by Brian Fahy & Garrett Fahy
Unfortunately for the country and the rule of law, FBI Director Comey’s public remarks at the FBI and testimony before Congress last week raised many more questions than they answered about Hillary Clinton’s extremely careless use of private email, possession of classified information, and exchange of sensitive information across unsecured devices while Secretary of State.
The more salient questions are the following.
Why was Hillary not questioned by the FBI under oath? In the most basic of car accident cases, where nothing secret is on the line, and no foreign intelligence agencies are trying to steal sensitive information, all parties and witnesses are questioned under oath and subject to the threat of perjury. Yet Hillary was allowed to answer questions informally. Why?
Why was Hillary questioned so late in the investigation, on a Saturday of the 4th of July weekend, three days before Director Comey made his no prosecution recommendation? This suggests her testimony was not central to the investigation, but rather an after-thought. What would have happened if she would have dropped a bombshell during the Saturday interview? If the FBI investigation was likely wrapped up before they interviewed her, why did they interview her at all?
Why was there no written record of the FBI’s questioning of Hillary? To return to our car accident case example, every deposition in a civil litigation is recorded, under oath, by a certified court reporter, for the purpose of locking in a witness’ testimony in a permanent record, which allows an opposing party to impeach the witness’ credibility at trial if the witness changes his mind. In this case, there is no transcript from Hillary’s questioning, so Hillary’s credibility cannot be impeached in this way, though there is a plethora of evidence suggesting her credibility is in question.
Did Hillary lie to the American people, the Congress, or the FBI about her email practices? Based on Hillary’s (now known to be false) testimony before the Congress last fall on the Benghazi attack, juxtaposed with Director Comey’s detailed recitation before Congress of the falsity of her public statements (thank you Rep. Gowdy), the nation knows that Hillary, for over six months, lied to everyone about the nature of her email server, the classified contents thereon, and what she sent and received over that server.
As America learned from Bill Clinton’s presidency, lying to the American public is not a crime per se, but lying to authorities, under oath, is. How rich that the next Clinton vying to be president may well be hamstrung by the same charge that ensnared the first Clinton, perjury. Along with perjury, officials may well want to consider obstruction of justice for Hillary and her team’s willful destruction of emails and refusal to turn over 30,000 documents to investigators.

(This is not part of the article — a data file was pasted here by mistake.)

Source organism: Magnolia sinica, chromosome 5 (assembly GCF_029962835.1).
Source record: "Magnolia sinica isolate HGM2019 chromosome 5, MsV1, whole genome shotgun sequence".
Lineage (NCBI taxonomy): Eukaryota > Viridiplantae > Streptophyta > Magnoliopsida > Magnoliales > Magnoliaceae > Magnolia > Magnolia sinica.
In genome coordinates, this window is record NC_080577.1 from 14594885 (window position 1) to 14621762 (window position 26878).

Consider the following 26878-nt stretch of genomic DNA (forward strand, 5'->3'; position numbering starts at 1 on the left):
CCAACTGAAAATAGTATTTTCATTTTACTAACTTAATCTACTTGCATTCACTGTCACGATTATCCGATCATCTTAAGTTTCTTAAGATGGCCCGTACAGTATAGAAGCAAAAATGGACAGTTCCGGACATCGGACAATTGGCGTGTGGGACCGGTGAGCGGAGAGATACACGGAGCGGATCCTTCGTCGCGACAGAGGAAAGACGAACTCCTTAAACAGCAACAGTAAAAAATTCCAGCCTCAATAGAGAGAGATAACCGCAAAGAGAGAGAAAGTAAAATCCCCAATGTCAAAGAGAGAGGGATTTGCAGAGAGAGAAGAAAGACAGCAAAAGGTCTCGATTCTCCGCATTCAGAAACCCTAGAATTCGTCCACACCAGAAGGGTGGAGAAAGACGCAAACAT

Again returning to the basic civil litigation scenario, if after receiving a request for production of documents from an opposing party, a responding party destroyed 30,000 documents on their own, and fancifully claimed, as Hillary did, “nothing to see here, the emails were just about my yoga classes,” that party would be subject to monetary sanctions (fines) and evidence sanctions, precluding their ability to introduce evidence at trial.
When Hillary Clinton and her lawyers destroyed over 30,000 documents, claimed that many were lost forever, only to find out many were recoverable and contained classified information, what was the punishment? Was Hillary fined or sanctioned in any way? No.
Finally, how can Hillary possibly claim any entitlement to a security clearance after this episode? Top secret security clearances are not handed out based on popularity, but on need, careful screening of one’s background, and the promise to comply with the rules governing the handling of sensitive information. They are extremely expensive to obtain and are a privileged asset for any holder. Hillary has been shown to be extremely careless with the most sensitive information in our nation (“Special Access Privilege” documents). Yet she will retain her security clearance?
Much has been said about the David Petraeus incident, where he willingly gave classified information to his mistress/biographer and was prosecuted. But two distinctions deserve mention: first, no national security secrets were exposed there; and the mistress/biographer also had a top secret security clearance. Neither was true with Hillary’s email use. But instead of being prosecuted and kicked out of the presidential campaign, she is well on her way to the Oval Office. It’s good to be a Clinton.
Though Hillary may have escaped prosecution by Loretta Lynch’s Justice Department, she is clearly not out of the woods yet, because so many weighty questions remain to be answered, ensuring the last chapter has not been written on this tawdry episode.
Note: a version of this article first appeared on Townhall.com.